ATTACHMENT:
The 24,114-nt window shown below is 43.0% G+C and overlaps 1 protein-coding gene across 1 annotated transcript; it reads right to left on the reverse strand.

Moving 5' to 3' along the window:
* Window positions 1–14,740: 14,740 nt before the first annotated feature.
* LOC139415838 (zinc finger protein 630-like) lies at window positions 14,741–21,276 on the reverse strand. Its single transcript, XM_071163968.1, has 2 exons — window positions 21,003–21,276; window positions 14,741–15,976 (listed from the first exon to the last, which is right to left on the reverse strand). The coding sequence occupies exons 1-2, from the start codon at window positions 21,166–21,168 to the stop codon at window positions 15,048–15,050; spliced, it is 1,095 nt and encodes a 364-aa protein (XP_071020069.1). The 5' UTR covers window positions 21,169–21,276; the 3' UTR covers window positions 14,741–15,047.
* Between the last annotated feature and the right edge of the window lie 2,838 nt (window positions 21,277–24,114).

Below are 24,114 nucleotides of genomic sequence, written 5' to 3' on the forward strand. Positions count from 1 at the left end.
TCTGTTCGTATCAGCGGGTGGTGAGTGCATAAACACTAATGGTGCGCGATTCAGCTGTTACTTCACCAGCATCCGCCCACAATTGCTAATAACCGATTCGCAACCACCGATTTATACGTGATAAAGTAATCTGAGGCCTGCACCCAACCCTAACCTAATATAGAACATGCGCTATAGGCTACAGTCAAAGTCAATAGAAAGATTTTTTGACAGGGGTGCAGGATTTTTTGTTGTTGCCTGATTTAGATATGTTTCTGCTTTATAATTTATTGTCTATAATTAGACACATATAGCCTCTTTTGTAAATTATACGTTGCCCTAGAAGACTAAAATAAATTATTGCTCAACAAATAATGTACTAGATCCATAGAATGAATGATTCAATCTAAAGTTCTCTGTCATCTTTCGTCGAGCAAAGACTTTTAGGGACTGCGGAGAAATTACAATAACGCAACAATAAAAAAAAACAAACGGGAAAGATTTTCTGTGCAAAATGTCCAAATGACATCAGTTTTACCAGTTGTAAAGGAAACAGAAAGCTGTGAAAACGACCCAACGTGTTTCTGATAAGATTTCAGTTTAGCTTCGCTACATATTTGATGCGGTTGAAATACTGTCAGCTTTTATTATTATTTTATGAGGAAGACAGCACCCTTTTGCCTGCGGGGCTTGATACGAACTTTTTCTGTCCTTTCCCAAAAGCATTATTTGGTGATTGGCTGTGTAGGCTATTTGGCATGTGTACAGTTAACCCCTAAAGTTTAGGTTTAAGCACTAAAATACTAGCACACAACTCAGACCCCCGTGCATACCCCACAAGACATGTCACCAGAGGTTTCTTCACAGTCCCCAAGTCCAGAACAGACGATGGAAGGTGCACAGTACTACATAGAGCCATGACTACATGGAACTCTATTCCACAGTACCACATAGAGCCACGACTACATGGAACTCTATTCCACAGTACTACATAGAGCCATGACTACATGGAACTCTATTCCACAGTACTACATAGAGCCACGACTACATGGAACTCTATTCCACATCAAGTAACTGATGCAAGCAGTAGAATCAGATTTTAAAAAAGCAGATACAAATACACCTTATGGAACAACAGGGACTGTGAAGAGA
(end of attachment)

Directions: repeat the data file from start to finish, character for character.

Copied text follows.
The 24,114-nt window shown below is 43.0% G+C and overlaps 1 protein-coding gene across 1 annotated transcript; it reads right to left on the reverse strand.

Moving 5' to 3' along the window:
* Window positions 1–14,740: 14,740 nt before the first annotated feature.
* LOC139415838 (zinc finger protein 630-like) lies at window positions 14,741–21,276 on the reverse strand. Its single transcript, XM_071163968.1, has 2 exons — window positions 21,003–21,276; window positions 14,741–15,976 (listed from the first exon to the last, which is right to left on the reverse strand). The coding sequence occupies exons 1-2, from the start codon at window positions 21,166–21,168 to the stop codon at window positions 15,048–15,050; spliced, it is 1,095 nt and encodes a 364-aa protein (XP_071020069.1). The 5' UTR covers window positions 21,169–21,276; the 3' UTR covers window positions 14,741–15,047.
* Between the last annotated feature and the right edge of the window lie 2,838 nt (window positions 21,277–24,114).

Below are 24,114 nucleotides of genomic sequence, written 5' to 3' on the forward strand. Positions count from 1 at the left end.
TCTGTTCGTATCAGCGGGTGGTGAGTGCATAAACACTAATGGTGCGCGATTCAGCTGTTACTTCACCAGCATCCGCCCACAATTGCTAATAACCGATTCGCAACCACCGATTTATACGTGATAAAGTAATCTGAGGCCTGCACCCAACCCTAACCTAATATAGAACATGCGCTATAGGCTACAGTCAAAGTCAATAGAAAGATTTTTTGACAGGGGTGCAGGATTTTTTGTTGTTGCCTGATTTAGATATGTTTCTGCTTTATAATTTATTGTCTATAATTAGACACATATAGCCTCTTTTGTAAATTATACGTTGCCCTAGAAGACTAAAATAAATTATTGCTCAACAAATAATGTACTAGATCCATAGAATGAATGATTCAATCTAAAGTTCTCTGTCATCTTTCGTCGAGCAAAGACTTTTAGGGACTGCGGAGAAATTACAATAACGCAACAATAAAAAAAAACAAACGGGAAAGATTTTCTGTGCAAAATGTCCAAATGACATCAGTTTTACCAGTTGTAAAGGAAACAGAAAGCTGTGAAAACGACCCAACGTGTTTCTGATAAGATTTCAGTTTAGCTTCGCTACATATTTGATGCGGTTGAAATACTGTCAGCTTTTATTATTATTTTATGAGGAAGACAGCACCCTTTTGCCTGCGGGGCTTGATACGAACTTTTTCTGTCCTTTCCCAAAAGCATTATTTGGTGATTGGCTGTGTAGGCTATTTGGCATGTGTACAGTTAACCCCTAAAGTTTAGGTTTAAGCACTAAAATACTAGCACACAACTCAGACCCCCGTGCATACCCCACAAGACATGTCACCAGAGGTTTCTTCACAGTCCCCAAGTCCAGAACAGACGATGGAAGGTGCACAGTACTACATAGAGCCATGACTACATGGAACTCTATTCCACAGTACCACATAGAGCCACGACTACATGGAACTCTATTCCACAGTACTACATAGAGCCATGACTACATGGAACTCTATTCCACAGTACTACATAGAGCCACGACTACATGGAACTCTATTCCACATCAAGTAACTGATGCAAGCAGTAGAATCAGATTTTAAAAAAGCAGATACAAATACACCTTATGGAACAACAGGGACTGTGAAGAGA